Gary Cahill, soon-to-be-deposed club captain, joined Chelsea six-and-a-half years ago. That makes him the longest-serving member of the first-team. And also the winningest member of the team.
That also means that he’s now been coached by seven different head coaches: Villas-Boas, Di Matteo, Benítez, Mourinho, Hiddink, Conte, and now, Sarri. We can add a few more to that list at international level with England: Capello, Hodgson, Allardyce, and Southgate. That’s a rather wide variety of football ideas, tactics, instructions to learn, absorb, and implement, and that’s before we consider all his coaches at Bolton or Villa, youth coaches and mentors, and any other sources of football development he may have been exposed to during his long and trophy-filled career.
And yet, after all those managers, Maurizio Sarri is still bringing something new to the table for Cahill. It’s very much a case of teaching an old dog some new tricks.
“There’s a new manager, we’re taking on some new ideas, a new philosophy definitely in shape and in the way he sees things. It’s time for us to learn again and adapt to that. To learn somebody else’s opinion on football, the way they want to play and how they want to do things is always slightly different, no matter who the manager is.”
“Wherever you’re experienced or not, it’s still a matter of getting your head down, working hard and getting fit when you come back for the start of the season.”
Cahill’s been here before many times of course. He’s been written off almost as many times as he’s lifted a trophy high above his head at Stamford Bridge or Wembley, the Amsterdam ArenA or the Allianz Arena. This particular occasion does seem to have a certain bit of finality to it, but we thought the same last year, when Cahill not only worked his way back into Conte’s starting lineups, but got himself a ticket to Russia for the World Cup with England.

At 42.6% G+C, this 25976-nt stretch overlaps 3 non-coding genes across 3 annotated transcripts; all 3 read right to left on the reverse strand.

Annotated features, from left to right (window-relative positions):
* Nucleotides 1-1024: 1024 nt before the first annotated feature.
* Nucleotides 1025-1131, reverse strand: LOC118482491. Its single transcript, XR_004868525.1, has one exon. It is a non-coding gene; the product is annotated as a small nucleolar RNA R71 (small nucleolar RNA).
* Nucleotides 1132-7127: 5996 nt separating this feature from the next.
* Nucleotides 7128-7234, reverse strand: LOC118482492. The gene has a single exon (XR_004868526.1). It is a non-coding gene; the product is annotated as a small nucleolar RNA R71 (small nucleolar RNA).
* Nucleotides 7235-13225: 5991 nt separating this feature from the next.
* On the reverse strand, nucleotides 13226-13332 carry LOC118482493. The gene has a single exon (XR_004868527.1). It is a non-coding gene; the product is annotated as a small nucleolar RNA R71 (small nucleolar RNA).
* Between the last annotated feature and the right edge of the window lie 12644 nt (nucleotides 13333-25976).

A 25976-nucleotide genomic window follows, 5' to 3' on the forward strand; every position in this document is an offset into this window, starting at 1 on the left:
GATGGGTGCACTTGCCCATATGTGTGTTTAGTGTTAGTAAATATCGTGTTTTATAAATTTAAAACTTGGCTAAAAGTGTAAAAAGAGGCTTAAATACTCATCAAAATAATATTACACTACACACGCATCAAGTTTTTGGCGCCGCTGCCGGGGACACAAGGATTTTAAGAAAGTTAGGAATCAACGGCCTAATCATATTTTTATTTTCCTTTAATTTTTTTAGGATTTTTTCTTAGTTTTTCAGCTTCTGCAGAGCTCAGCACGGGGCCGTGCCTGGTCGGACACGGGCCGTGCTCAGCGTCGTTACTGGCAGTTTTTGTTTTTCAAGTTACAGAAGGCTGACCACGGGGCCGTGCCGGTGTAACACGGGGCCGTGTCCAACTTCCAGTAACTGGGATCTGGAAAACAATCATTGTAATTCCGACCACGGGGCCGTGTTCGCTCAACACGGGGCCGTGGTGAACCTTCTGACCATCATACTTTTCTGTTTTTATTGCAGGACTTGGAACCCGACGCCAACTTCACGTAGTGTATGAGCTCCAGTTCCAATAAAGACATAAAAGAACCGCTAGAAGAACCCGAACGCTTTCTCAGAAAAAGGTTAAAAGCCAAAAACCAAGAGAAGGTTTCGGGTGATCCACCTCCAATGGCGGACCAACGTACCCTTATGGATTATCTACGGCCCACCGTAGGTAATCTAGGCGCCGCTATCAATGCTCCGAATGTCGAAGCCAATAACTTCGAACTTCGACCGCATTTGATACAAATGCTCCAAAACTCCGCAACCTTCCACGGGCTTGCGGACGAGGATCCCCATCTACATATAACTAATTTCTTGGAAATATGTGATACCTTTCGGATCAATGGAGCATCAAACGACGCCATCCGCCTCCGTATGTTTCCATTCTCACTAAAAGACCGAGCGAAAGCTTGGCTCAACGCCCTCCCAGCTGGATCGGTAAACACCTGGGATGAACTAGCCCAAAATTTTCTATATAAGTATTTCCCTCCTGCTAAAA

Point is, Cahill’s seen it all, done it all, and knows that as long as he puts his own best self forward, he will be rewarded. If nothing else, that’s attitude and leadership that should provide an example for the younger, newer players to follow.
“There are a lot of top international players here, you saw a lot of them on show in the World Cup. There are many strong squads out there.”
“The Premier League is unbelievable at the minute, but we need to be competing at the top of the table. That’s the pressure that’s on this club, that’s the pressure that is on us as players and the manager. We are looking to see if we can deliver this season.”
-Gary Cahill; source: Chelsea FC
Cahill has one year left on his contract. It could be his final year at Chelsea. It probably will be his final year at Chelsea. He will be 33 by the time this season ends, and at some point, all good things come to an end. But perhaps he can go out on a final good note, maybe with a trophy, or just the knowledge that he’s helped lead Chelsea into a new era as one of the squad’s elder statesmen.